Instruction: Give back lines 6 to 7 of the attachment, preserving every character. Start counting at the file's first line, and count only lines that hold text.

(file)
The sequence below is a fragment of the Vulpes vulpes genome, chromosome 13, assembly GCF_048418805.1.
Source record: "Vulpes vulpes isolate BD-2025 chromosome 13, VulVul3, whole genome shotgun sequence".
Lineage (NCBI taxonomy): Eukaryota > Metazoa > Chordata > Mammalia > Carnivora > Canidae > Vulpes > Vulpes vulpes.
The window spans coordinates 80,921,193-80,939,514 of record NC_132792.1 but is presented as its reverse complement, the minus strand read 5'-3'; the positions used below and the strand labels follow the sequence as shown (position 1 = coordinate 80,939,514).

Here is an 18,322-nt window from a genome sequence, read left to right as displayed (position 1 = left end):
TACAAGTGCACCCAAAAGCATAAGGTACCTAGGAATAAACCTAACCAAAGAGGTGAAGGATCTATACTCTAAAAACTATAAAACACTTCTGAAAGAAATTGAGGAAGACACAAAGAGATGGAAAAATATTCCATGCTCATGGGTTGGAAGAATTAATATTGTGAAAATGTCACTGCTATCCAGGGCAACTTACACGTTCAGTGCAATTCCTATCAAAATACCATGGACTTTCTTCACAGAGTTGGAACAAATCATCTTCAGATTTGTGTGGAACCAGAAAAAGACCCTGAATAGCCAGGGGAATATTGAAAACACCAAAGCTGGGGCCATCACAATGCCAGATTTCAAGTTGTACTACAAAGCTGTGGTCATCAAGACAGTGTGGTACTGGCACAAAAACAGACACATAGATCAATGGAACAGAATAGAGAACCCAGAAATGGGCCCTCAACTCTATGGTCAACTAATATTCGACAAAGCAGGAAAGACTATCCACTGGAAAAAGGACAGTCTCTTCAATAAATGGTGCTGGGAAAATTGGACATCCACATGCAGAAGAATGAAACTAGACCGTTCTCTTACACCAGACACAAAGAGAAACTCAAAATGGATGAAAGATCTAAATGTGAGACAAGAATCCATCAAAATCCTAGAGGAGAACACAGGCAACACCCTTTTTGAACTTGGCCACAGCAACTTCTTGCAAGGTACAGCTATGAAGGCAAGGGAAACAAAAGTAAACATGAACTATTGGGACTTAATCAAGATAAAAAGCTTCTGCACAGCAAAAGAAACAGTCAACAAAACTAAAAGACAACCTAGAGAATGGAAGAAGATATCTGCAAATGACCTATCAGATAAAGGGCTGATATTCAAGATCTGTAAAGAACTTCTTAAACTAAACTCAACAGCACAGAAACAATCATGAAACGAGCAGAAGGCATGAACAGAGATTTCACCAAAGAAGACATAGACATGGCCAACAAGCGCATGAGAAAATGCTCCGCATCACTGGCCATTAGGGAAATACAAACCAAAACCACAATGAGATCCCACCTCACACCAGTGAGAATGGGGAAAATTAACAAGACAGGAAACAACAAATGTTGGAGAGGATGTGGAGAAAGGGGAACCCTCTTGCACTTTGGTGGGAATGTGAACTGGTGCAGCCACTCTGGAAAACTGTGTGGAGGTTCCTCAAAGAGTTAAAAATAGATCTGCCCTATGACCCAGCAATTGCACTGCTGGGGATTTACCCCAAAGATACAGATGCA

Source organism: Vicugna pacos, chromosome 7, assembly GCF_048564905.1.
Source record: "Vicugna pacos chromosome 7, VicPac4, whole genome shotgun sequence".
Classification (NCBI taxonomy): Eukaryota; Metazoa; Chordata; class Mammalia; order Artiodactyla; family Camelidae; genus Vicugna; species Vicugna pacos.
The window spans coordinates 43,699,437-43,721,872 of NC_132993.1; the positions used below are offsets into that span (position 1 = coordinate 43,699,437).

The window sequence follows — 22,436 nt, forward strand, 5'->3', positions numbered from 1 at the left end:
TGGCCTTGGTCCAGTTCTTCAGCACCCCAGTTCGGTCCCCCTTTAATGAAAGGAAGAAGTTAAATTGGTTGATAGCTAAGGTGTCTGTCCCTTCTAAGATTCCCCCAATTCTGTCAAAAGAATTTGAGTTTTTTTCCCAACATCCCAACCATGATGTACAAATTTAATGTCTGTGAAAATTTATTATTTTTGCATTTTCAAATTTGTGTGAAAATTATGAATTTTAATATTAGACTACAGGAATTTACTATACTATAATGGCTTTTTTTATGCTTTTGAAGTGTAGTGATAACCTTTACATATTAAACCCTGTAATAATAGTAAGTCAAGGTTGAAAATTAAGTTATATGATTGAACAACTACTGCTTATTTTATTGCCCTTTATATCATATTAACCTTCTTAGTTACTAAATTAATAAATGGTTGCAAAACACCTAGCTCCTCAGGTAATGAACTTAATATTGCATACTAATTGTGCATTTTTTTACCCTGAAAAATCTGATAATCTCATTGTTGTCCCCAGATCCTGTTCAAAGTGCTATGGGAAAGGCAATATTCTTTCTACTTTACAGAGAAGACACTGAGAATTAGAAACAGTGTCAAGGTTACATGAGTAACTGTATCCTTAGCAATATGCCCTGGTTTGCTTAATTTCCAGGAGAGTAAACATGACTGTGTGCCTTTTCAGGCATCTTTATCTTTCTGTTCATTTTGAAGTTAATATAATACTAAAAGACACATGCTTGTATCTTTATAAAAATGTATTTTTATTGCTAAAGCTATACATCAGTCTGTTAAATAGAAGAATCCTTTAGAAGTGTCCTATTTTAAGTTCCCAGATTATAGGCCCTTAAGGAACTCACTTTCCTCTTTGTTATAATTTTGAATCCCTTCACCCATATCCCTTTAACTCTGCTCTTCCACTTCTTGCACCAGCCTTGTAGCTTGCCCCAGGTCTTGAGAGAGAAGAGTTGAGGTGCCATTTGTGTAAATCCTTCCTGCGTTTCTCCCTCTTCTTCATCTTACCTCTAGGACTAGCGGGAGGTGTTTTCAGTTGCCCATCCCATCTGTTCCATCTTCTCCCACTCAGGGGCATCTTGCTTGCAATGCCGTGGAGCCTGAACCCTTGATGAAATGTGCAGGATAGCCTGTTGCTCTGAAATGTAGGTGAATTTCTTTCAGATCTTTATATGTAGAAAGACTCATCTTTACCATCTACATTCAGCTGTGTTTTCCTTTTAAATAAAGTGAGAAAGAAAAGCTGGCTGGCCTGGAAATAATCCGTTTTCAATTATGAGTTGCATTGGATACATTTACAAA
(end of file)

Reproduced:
TACAAGTGCACCCAAAAGCATAAGGTACCTAGGAATAAACCTAACCAAAGAGGTGAAGGATCTATACTCTAAAAACTATAAAACACTTCTGAAAGAAATTGAGGAAGACACAAAGAGATGGAAAAATATTCCATGCTCATGGGTTGGAAGAATTAATATTGTGAAAATGTCACTGCTATCCAGGGCAACTTACACGTTCAGTGCAATTCCTATCAAAATACCATGGACTTTCTTCACAGAGTTGGAACAAATCATCTTCAGATTTGTGTGGAACCAGAAAAAGACCCTGAATAGCCAGGGGAATATTGAAAACACCAAAGCTGGGGCCATCACAATGCCAGATTTCAAGTTGTACTACAAAGCTGTGGTCATCAAGACAGTGTGGTACTGGCACAAAAACAGACACATAGATCAATGGAACAGAATAGAGAACCCAGAAATGGGCCCTCAACTCTATGGTCAACTAATATTCGACAAAGCAGGAAAGACTATCCACTGGAAAAAGGACAGTCTCTTCAATAAATGGTGCTGGGAAAATTGGACATCCACATGCAGAAGAATGAAACTAGACCGTTCTCTTACACCAGACACAAAGAGAAACTCAAAATGGATGAAAGATCTAAATGTGAGACAAGAATCCATCAAAATCCTAGAGGAGAACACAGGCAACACCCTTTTTGAACTTGGCCACAGCAACTTCTTGCAAGGTACAGCTATGAAGGCAAGGGAAACAAAAGTAAACATGAACTATTGGGACTTAATCAAGATAAAAAGCTTCTGCACAGCAAAAGAAACAGTCAACAAAACTAAAAGACAACCTAGAGAATGGAAGAAGATATCTGCAAATGACCTATCAGATAAAGGGCTGATATTCAAGATCTGTAAAGAACTTCTTAAACTAAACTCAACAGCACAGAAACAATCATGAAACGAGCAGAAGGCATGAACAGAGATTTCACCAAAGAAGACATAGACATGGCCAACAAGCGCATGAGAAAATGCTCCGCATCACTGGCCATTAGGGAAATACAAACCAAAACCACAATGAGATCCCACCTCACACCAGTGAGAATGGGGAAAATTAACAAGACAGGAAACAACAAATGTTGGAGAGGATGTGGAGAAAGGGGAACCCTCTTGCACTTTGGTGGGAATGTGAACTGGTGCAGCCACTCTGGAAAACTGTGTGGAGGTTCCTCAAAGAGTTAAAAATAGATCTGCCCTATGACCCAGCAATTGCACTGCTGGGGATTTACCCCAAAGATACAGATGCA

Source organism: Vicugna pacos, chromosome 7, assembly GCF_048564905.1.